Isaac I Komnenos
|Isaac I Komnenos
Ισαάκιος A' Κομνηνός
|Emperor of the Byzantine Empire|
Gold histamenon of Isaac I Komnenos
|Reign||5/8 June 1057 – 22 November 1059|
|Coronation||1 September 1057|
|Predecessor||Michael VI Stratiotikos|
|Successor||Constantine X Doukas|
|Spouse||Catherine of Bulgaria|
|Father||Manuel Erotikos Komnenos|
Monastery of Stoudios, Constantinople
Isaac I Komnenos (or Comnenus) (Greek: Ισαάκιος A' Κομνηνός, Isaakios I Komnēnos) (c. 1007 – 1061) was Byzantine Emperor from 1057 to 1059, the first reigning member of the Komnenos dynasty. During his brief reign he attempted to restore the depleted finances of the empire and the former strict organization of the government.
Isaac was the son of Manuel Erotikos Komnenos, the strategos autokrator of the East under Emperor Basil II. Manuel's native language was Greek; according to Steven Runciman, he was either Greek or a Hellenized Vlach. It is said that the family name was derived from the city of Komne, near Philippopolis in Thrace. Manuel came to the notice of Basil II because of his defence, in 978, of Nicaea against the rebel Bardas Skleros. In recognition of Manuel's loyalty, Basil gave him lands near Kastamuni in Paphlagonia. On his deathbed in 1020, Manuel commended his two surviving sons Isaakios and Ioannes to the emperor's care. Basil had them carefully educated at the monastery of Stoudion and afterwards advanced them to high official positions. Manuel also had an older son, Nikephoros, who died in 1026, and a daughter, born in 1012 and married around 1031 to Michael Dokeianos, Catepan of Italy, deceased in 1050.
During the disturbed reigns of Basil's seven immediate successors, Isaac by his prudent conduct won the confidence of the army. From 1042 to 1057, he served as commander of the field army in Anatolia. In 1057, after being humiliated by the Emperor, Michael VI, he rebelled in Paphlagonia and joined with the nobles of the capital in a conspiracy against the Emperor. The army proclaimed Isaac emperor on June 8, 1057, and he defeated an imperial army at the Battle of Petroe. A panicked Michael VI attempted to negotiate with the rebels through the famous courtier Michael Psellos, offering to adopt Isaac as his son and to grant him the title of kaisar (Caesar), but his proposals were publicly rejected. Privately Isaac showed himself more open to negotiation, and he was promised the status of co-emperor. However, during the course of these secret negotiations, a riot in favor of Isaac broke out in Constantinople. With the deposition of Michael VI, Patriarch Michael Keroularios crowned Isaac I emperor on September 1, 1057, taking much of the credit for Isaac's acceptance as monarch.
The first act of the new emperor was to reward his noble partisans with appointments that removed them from Constantinople, and his next was to repair the depleted finances of the empire. He revoked numerous pensions and grants conferred by his predecessors upon idle courtiers, and, meeting the reproach of sacrilege by Michael Keroularios with a decree of exile in 1058, he appropriated a proportion of the revenues of the wealthy monasteries. Isaac's only military expedition was against King Andrew I of Hungary and the Pechenegs, who began to ravage the northern frontiers in 1059. Shortly after this successful campaign, he concluded peace with the Kingdom of Hungary and returned to Constantinople. Here he became very ill, and believed he was dying. He was already deeply shaken after narrowly avoiding being struck by lightning while leaning against a tree on campaign against the Pechenegs, and he saw his illness as a sign of God's displeasure. This situation was exploited by the courtiers, led by Michael Psellos, who influenced Isaac to appoint as his successor Constantine Doukas, to the exclusion of his own brother John Komnenos. Isaac abdicated on November 22, 1059, against the wishes of his brother and of his empress Catherine of Bulgaria. Like Isaac, his wife and daughter entered a monastery.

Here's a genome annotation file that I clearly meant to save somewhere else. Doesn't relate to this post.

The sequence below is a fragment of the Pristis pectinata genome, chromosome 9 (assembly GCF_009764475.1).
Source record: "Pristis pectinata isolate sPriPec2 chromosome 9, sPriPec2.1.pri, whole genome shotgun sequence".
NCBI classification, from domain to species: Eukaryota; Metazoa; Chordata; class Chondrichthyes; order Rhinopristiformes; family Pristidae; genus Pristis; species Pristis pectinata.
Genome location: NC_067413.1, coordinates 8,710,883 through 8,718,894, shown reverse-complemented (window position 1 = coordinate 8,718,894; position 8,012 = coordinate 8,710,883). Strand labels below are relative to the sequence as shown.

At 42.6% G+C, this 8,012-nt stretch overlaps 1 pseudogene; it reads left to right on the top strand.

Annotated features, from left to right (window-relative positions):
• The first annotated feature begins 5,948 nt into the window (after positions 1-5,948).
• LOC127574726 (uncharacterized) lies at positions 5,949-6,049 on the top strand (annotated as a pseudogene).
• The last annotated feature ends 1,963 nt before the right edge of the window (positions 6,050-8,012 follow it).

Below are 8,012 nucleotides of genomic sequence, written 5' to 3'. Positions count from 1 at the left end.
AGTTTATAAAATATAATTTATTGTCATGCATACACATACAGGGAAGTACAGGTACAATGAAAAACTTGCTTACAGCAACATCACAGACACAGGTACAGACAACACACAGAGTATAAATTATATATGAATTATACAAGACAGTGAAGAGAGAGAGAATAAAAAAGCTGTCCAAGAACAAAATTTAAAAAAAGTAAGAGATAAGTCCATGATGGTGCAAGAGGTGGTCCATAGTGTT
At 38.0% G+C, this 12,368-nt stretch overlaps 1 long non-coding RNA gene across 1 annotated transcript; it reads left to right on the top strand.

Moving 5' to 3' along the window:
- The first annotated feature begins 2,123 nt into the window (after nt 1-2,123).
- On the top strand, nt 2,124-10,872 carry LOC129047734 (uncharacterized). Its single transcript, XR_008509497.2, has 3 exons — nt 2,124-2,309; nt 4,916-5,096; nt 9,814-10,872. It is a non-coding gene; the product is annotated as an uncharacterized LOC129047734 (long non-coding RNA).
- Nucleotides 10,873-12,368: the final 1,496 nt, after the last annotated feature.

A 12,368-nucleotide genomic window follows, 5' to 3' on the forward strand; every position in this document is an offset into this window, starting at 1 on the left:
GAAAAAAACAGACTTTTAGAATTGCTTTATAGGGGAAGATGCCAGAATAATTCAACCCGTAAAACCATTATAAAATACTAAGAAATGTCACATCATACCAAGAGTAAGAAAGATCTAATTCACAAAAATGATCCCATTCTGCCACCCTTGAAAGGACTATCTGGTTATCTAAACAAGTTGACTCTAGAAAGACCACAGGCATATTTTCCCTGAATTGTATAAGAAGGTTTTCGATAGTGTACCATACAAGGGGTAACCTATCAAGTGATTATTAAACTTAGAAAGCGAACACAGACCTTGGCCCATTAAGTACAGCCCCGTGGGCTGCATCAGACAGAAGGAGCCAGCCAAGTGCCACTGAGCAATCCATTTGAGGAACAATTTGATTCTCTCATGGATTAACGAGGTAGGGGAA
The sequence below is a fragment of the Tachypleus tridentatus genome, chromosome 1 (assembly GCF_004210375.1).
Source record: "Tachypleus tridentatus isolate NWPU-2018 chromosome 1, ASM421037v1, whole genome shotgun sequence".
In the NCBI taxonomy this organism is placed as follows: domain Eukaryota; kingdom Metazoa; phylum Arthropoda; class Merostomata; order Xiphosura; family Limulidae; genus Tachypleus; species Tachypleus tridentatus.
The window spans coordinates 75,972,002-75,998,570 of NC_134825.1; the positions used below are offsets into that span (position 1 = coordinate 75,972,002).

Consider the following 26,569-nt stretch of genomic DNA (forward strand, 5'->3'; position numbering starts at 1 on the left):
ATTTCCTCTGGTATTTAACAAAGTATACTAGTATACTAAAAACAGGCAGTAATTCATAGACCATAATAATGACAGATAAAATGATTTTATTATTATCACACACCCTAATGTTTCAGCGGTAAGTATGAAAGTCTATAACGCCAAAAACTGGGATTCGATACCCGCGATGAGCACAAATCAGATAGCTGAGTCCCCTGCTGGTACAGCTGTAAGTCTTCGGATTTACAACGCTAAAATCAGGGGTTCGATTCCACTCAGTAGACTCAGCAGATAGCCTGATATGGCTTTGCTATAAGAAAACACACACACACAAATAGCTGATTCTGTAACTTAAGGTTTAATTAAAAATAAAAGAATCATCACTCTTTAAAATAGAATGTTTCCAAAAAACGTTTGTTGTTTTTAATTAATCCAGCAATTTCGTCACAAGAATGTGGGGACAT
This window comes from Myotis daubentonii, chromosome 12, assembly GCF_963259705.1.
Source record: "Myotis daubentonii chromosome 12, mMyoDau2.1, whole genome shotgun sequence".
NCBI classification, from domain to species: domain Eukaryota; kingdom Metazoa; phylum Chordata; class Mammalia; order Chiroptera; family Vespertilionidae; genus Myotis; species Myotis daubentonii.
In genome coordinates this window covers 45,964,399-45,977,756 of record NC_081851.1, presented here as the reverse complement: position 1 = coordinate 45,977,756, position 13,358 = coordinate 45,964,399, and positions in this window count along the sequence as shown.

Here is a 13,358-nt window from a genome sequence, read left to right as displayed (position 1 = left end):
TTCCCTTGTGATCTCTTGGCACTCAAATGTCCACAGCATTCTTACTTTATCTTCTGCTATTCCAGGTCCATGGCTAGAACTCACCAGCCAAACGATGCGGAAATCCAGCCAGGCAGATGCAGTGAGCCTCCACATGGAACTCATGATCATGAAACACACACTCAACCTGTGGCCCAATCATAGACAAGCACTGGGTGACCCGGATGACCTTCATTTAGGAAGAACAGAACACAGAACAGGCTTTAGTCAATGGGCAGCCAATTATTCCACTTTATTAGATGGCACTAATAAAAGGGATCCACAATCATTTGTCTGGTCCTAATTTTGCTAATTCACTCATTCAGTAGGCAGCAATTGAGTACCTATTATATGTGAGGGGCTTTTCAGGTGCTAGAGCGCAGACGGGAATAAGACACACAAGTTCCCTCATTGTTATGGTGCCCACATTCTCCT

Although he recovered, Isaac Komnenos did not resume the throne but retired to the monastery of Stoudion and spent the remaining two years of his life as a monk, alternating menial offices with literary studies. His Scholia to the Iliad and other works on the Homeric poems are still extant. He died late in 1060 or early in 1061. Isaac's great aim was to restore the former strict organization of the government, and his reforms, though unpopular with the aristocracy and the clergy, and not understood by the people, certainly contributed to the continued survival of the Byzantine Empire.
- Manuel Komnenos, who died before 1059.
- Maria Komnene, a nun.
- Canduci, Alexander (2010), Triumph & Tragedy: The Rise and Fall of Rome's Immortal Emperors, Pier 9, ISBN 978-1-74196-598-8
- George Finlay, History of the Byzantine and Greek Empires from 1057–1453, Volume 2, William Blackwood & Sons, 1854
- Kazhdan, Alexander, ed. (1991), Oxford Dictionary of Byzantium, Oxford University Press, ISBN 978-0-19-504652-6
- Norwich, John Julius (1993), Byzantium: The Apogee, Penguin, ISBN 0-14-011448-3
- Runciman, Steven (1951) A History of the Crusades, Vol. I: The First Crusade, Cambridge University Press.
- This article incorporates text from a publication now in the public domain: Chisholm, Hugh, ed. (1911). Encyclopædia Britannica (11th ed.). Cambridge University Press.
- Kazhdan, pg. 1011
- Kazhdan, pg. 1143
- Konstantinos Paparregopoulos, History of the Greek Nation
- Runciman, p. 54
- Runciman, pp. 54-55
- Finlay, pg. 10
- Norwich, pg. 328
- Canduci, pg. 270
- Attaleiates: History 55.7–56.1
- Norwich, pg. 332
- Norwich, pg. 333
- Finlay, pg. 11
- Norwich, pg. 335
- Finlay, pg. 14
- Canduci, pg. 271
- Kazhdan, pg. 1012
- Norwich, pg. 336
- Finlay, pg. 15
Isaac I KomnenosBorn: c. 1005 Died: 1061